The length of the pen with the refill retracted is almost exactly the same as that of the Safari fountain pen capped, at 14 cm (5-1/2”). Extracting the refill extends the length by 3 mm. The equilateral sides of the triangular pen measure roughly 12.5 mm (1/2”) each. The photo below compares various other pens to the Dialog 1 in the middle.
In terms of writing experience, the weight feels evenly distributed throughout the pen, and length appropriate enough to allow comfortable writing for long periods without fatigue.
I am left-handed and feel compelled to make a few remarks for lefties that may be interested in this pen. Normally, I either hold writing instruments at a 45-degree or 60-degree angle, depending on which is more comfortable factoring in the weight and shape. We lefties have evolved to hold pens in unique ways, and the Dialog 1 will initially take time getting used to. The triangular shape was not optimized for lefties, but I've found a comfortable sweet spot, holding the pen at a 60-degree angle, and the writing experience is heavenly. I've also observed that the oblique front end of the pen can act as a rest for your middle finger if it feels more comfortable. If left-handed, you are urged to try this pen at a shop before buying; your experience may be the opposite of mine! On the other hand, it feels more “natural” (no pun intended).
Refill and Pen Performance (8/10)
The pen's main body contributes the visual appeal, weight balance, and comfort level to the overall writing experience, but ultimately the quality of the refill determines the usability of the ballpoint pen. With Lamy ballpoints, it is even more critical, since they all use proprietary refills. Inserting, say, a Parker-sized (ISO G2) refill into the Dialog 1 will not work because it is too short. The pen will require a Lamy M16 'Giant' refill, available in fine, medium, and broad points with black, blue, red, and green colors. The refills, as per Lamy, have an 8000-meter writing capacity.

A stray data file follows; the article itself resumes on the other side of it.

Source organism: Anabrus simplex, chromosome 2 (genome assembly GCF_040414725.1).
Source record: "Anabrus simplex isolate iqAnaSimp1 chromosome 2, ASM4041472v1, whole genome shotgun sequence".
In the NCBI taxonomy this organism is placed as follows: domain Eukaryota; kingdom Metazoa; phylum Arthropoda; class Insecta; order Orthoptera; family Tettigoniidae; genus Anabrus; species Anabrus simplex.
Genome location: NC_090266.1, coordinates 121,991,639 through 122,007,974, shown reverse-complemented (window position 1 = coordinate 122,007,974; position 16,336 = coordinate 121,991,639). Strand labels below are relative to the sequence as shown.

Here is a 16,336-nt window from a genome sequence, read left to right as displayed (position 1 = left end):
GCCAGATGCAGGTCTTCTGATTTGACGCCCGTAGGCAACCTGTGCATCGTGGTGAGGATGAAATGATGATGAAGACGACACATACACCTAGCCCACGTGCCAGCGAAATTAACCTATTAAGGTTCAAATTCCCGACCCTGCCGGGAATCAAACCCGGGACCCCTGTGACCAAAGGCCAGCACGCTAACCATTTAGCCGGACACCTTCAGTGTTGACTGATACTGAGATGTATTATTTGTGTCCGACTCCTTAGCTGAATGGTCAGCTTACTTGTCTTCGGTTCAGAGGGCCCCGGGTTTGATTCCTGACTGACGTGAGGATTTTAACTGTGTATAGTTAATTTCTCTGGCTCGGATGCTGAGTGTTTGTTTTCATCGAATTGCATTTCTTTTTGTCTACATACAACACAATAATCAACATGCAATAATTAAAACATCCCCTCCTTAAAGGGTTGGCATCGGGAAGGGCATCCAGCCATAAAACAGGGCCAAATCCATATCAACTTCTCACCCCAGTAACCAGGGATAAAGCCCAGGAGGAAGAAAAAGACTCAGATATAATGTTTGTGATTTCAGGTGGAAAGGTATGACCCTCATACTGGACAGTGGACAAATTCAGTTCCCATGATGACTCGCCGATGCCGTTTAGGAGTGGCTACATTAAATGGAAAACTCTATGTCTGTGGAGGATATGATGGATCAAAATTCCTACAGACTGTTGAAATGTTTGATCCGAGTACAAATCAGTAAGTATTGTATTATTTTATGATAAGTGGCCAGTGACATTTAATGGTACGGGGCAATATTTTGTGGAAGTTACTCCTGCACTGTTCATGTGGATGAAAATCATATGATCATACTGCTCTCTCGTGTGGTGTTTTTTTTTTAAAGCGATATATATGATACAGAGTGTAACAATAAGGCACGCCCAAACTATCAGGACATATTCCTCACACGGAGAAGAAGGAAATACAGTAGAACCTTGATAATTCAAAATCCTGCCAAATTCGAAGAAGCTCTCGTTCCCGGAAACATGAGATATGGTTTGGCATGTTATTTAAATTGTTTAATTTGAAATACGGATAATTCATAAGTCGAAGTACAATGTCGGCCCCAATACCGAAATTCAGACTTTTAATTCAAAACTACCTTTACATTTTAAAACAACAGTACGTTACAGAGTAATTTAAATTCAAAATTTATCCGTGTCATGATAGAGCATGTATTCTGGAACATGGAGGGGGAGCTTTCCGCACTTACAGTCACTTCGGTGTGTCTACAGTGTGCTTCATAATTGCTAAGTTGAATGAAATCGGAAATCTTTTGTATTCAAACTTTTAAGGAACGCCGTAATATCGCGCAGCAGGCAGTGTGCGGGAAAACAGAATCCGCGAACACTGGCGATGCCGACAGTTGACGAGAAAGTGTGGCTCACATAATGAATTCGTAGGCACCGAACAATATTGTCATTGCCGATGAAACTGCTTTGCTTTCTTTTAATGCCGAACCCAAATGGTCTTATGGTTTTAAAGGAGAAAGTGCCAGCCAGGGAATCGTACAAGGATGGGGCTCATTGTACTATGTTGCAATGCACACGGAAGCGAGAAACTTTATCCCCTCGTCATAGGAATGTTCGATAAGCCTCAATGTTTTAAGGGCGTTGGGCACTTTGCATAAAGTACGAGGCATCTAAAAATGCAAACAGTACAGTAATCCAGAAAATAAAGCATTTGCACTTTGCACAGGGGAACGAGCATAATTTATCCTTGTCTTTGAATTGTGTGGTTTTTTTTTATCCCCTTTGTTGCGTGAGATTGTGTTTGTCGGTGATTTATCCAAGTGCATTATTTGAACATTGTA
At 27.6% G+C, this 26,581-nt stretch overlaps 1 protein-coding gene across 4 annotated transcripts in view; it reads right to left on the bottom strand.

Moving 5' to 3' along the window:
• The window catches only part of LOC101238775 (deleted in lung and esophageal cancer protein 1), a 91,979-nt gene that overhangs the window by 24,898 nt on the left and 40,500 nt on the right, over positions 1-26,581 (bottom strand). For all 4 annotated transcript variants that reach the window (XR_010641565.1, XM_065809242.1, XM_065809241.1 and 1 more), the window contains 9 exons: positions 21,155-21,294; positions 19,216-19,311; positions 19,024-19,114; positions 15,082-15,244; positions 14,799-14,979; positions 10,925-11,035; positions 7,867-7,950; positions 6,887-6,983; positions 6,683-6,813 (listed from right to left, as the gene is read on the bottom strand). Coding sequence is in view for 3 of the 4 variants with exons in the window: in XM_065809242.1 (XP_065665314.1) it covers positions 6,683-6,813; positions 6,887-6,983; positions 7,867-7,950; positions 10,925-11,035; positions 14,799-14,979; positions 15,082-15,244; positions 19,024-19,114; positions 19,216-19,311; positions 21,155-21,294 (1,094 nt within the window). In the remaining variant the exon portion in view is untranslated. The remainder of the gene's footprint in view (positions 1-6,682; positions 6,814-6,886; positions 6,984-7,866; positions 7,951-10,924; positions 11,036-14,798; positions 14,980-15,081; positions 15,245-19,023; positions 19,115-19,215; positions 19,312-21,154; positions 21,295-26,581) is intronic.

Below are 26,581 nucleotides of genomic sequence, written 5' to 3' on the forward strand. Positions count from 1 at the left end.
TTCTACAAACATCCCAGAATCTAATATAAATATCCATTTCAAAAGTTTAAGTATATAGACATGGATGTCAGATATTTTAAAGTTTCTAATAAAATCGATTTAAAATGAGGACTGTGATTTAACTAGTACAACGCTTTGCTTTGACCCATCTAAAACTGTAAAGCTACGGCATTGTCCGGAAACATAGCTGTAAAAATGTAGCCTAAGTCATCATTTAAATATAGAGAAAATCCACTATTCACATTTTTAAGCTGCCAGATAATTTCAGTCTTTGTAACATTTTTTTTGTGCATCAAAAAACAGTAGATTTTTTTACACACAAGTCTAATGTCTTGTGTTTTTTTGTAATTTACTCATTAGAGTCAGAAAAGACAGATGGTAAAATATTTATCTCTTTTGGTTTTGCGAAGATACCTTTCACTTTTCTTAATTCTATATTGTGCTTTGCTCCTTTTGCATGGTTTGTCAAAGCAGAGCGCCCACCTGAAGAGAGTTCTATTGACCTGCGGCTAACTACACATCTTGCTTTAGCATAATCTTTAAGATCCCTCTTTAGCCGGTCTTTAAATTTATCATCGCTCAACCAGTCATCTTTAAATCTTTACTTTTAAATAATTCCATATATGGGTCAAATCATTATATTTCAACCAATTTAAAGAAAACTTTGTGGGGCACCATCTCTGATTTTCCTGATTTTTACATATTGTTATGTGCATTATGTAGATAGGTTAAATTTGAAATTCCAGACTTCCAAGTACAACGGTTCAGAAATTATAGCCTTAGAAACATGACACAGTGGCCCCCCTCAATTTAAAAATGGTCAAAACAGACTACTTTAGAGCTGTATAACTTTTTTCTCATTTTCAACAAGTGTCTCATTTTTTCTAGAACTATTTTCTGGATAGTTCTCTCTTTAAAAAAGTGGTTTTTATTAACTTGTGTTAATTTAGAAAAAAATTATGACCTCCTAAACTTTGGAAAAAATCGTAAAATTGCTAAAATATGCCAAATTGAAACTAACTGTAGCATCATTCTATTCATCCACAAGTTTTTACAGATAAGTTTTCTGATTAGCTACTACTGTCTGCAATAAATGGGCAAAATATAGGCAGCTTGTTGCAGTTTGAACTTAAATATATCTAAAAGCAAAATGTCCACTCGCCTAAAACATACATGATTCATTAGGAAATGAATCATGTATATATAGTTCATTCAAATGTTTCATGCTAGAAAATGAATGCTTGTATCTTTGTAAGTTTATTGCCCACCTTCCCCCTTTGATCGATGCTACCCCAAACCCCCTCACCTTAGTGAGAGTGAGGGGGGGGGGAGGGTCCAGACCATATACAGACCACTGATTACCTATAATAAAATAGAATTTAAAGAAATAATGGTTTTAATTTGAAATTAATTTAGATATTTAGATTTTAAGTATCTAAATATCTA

Fortunately, the Lamy ballpoint refill is an excellent writer. The ink is ISO 12757-2 documentary quality. The ballpoint lays a smooth line. As a left-handed writer, this is in my opinion, one of the best performing and left-hand-friendly ballpoints I've used. The shade of blue is lighter than many other blue ballpoint inks. It is important to mention that Lamy refills may not be available at big-box office supply stores, but readily available online and at shops selling fine writing instruments that carry Lamy products.
Refill Procedure and Maintenance (8/10)
The unique and innovative design of the Dialog 1 warrants its own refilling category and evaluation. Most simple ballpoint pen designs consist of unscrewing the barrel and popping in a fresh refill, but this is not feasible in the Dialog 1 due to its triangular shape and oblique ends.
As mentioned earlier, there is a small button near the sleeve of the pen that you gently press with a pointy object. The end-tip of the M16 Lamy ballpoint refill you are about to insert works perfectly. After pressing, the black plastic end will pop off for you to completely remove, and you can then slide the refill into the shaft. Finally, you reinsert this plastic end (making sure to feed the refill point through an attached metal spring) until it snaps shut.
Recall that the button you press to remove the refill is part of the plastic reinforcement fitted into the metal housing. Although the button feels very sturdy and poised to handle some roughness, it would be prudent to exercise care with repeated opening, for it is not impossible to break and consequently render the pen useless. This is my only concern with the unique refilling scheme, but given the generous lifespan of the Lamy refills, this would not be performed too often even if the pen were to be used as a daily writer.